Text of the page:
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Gloriette (located on the grounds of the palace)

The Treaty of Schönbrunn (French language: Traité de Schönbrunn; German language: Friede von Schönbrunn), sometimes known as the Treaty of Vienna, was signed between France and Austria at the Schönbrunn Palace of Vienna on 14 October 1809. This treaty ended the Fifth Coalition during the Napoleonic Wars. Austria had been defeated, and France imposed harsh peace terms.

Austria ceded Salzburg to Bavaria, West Galicia to the Duchy of Warsaw, Tarnopol district to the Russian Empire and Trieste and Croatia south of the Sava River to France (see Illyrian provinces).

Austria recognized Napoleon's previous conquests from other nations as well as recognizing Napoleon's brother Joseph Bonaparte as King of Spain. Austria also paid to France a large indemnity and the Austrian army was reduced to 150,000 men - a promise not fulfilled.

Britain remained at war with France, one contemporary British view on the treaty was:

This Treaty is certainly one of the most singular documents in the annals of diplomacy. We see a Christian King, calling himself the father of his people, disposing of 400,000 of his subjects,[1] like swine in a market. We see a great and powerful Prince condescending to treat with his adversary for the brushwood of his own forests.[2] We see the hereditary claimant of the Imperial Sceptre of Germany not only condescending to the past innovations on his own dominions, but assenting to any future alterations which the caprice or tyranny of his enemy may dictate with respect to his allies in Spain and Portugal, or to his neighbours in Italy.[3]—We see through the whole of this instrument the humiliation of the weak and unfortunate Francis, who has preferred the resignation of his fairest territories to restoring to his vassals their liberties, and giving them that interest in the public cause which their valour would have known how to protect.—O, the brave and loyal, but, we fear, lost Tyrolese!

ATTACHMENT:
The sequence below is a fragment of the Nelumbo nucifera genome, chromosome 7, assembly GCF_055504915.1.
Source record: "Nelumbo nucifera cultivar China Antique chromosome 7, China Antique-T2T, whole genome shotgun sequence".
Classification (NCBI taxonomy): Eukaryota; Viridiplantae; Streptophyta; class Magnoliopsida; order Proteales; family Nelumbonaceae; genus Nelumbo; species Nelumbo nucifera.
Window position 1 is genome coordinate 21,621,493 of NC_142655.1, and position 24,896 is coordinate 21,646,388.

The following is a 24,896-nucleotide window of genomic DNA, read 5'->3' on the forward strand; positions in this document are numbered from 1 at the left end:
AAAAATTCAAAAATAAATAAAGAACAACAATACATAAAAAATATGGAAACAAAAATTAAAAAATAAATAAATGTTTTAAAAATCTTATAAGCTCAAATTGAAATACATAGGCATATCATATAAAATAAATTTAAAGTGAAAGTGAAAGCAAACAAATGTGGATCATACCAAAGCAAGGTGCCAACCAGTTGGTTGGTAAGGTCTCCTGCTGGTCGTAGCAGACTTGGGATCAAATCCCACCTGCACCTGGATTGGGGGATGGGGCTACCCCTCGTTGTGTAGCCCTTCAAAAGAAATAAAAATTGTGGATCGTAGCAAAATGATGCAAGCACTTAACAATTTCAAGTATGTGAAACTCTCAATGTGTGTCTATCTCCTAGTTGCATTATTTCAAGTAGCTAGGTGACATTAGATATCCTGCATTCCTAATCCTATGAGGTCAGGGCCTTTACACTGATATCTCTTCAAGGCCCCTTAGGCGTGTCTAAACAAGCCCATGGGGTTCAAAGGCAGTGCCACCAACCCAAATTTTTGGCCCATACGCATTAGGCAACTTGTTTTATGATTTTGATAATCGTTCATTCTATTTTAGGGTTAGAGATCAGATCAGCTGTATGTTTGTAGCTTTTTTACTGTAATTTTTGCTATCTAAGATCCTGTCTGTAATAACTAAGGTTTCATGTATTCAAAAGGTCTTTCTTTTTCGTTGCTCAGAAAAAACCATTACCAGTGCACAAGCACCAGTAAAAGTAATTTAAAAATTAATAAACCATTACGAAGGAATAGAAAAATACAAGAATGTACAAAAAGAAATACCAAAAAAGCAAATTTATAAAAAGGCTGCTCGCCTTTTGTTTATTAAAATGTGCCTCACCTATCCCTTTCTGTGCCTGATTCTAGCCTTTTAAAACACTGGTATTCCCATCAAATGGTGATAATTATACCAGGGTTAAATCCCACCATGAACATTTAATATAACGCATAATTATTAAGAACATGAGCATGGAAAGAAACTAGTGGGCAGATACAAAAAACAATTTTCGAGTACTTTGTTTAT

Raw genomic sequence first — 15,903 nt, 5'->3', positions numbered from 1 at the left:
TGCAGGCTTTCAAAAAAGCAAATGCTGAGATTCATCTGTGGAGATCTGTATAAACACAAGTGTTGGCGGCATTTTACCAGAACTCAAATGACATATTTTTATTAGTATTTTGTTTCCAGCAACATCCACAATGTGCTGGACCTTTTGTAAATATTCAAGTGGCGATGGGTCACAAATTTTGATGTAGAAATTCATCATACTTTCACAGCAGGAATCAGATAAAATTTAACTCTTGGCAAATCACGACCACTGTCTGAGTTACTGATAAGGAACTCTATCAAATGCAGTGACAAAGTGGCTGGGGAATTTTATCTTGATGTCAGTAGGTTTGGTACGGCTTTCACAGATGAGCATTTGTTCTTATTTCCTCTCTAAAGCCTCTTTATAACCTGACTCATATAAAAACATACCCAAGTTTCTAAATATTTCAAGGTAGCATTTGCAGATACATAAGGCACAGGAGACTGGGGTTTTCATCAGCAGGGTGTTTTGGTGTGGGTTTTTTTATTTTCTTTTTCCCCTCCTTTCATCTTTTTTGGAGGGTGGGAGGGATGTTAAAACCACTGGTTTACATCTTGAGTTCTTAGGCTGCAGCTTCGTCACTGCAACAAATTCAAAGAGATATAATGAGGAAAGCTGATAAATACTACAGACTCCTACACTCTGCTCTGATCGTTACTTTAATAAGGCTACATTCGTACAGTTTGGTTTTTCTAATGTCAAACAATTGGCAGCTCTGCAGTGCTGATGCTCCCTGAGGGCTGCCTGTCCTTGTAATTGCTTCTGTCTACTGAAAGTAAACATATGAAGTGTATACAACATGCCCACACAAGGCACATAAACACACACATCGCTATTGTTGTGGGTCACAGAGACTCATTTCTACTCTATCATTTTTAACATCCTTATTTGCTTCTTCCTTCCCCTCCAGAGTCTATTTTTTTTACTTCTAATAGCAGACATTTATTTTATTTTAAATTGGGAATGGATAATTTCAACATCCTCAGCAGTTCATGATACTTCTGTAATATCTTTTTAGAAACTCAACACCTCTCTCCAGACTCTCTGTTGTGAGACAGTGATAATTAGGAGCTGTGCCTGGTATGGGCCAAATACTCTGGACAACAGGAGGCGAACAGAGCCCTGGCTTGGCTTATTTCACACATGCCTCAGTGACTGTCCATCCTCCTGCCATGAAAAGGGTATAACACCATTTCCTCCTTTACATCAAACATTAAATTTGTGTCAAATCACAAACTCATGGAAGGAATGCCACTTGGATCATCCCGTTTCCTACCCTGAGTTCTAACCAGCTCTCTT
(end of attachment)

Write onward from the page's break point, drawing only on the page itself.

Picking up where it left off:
—The Gentleman's Magazine (1809).[4]

Assassination attempt

During the negotiations at Schönbrunn, Napoleon narrowly escaped an attempt on his life. On 12 October the emperor exited the palace with a large entourage to observe a military parade. A 17-year-old German patriot, Friedrich Staps, demanded an audience with Napoleon to present a petition, but was refused by the emperor's aide Jean Rapp. Shortly thereafter, Rapp observed Staps approaching Napoleon from a different direction, and had him arrested. Taken to the palace, Staps was found to be carrying a kitchen knife inside his coat, concealed inside the petition. Staps then admitted his plans to kill the emperor. Napoleon asked whether Staps would thank him if he was pardoned, to which Staps replied: "I would kill you none the less."

Napoleon left Vienna on 16 October and the next day Staps was shot outside the palace. At this execution, he is said to have shouted "Long live freedom! Long live Germany!"[5][6]

Staps soon came to be seen as a martyr of the burgeoning German nationalism. He was the subject of a poem by Christian Friedrich Hebbel and a play by Walter von Molo.


  1. See Article 1.5
  2. See Article 1.1
  3. See Article 15
  4. The Gentleman's Magazine,volume 79 part 2, F. Jefferies, 1809 p. 1065
  5. Stammbaum der Familien Wislicenus: Friedrich Staps
  6. L'attentat de Staps

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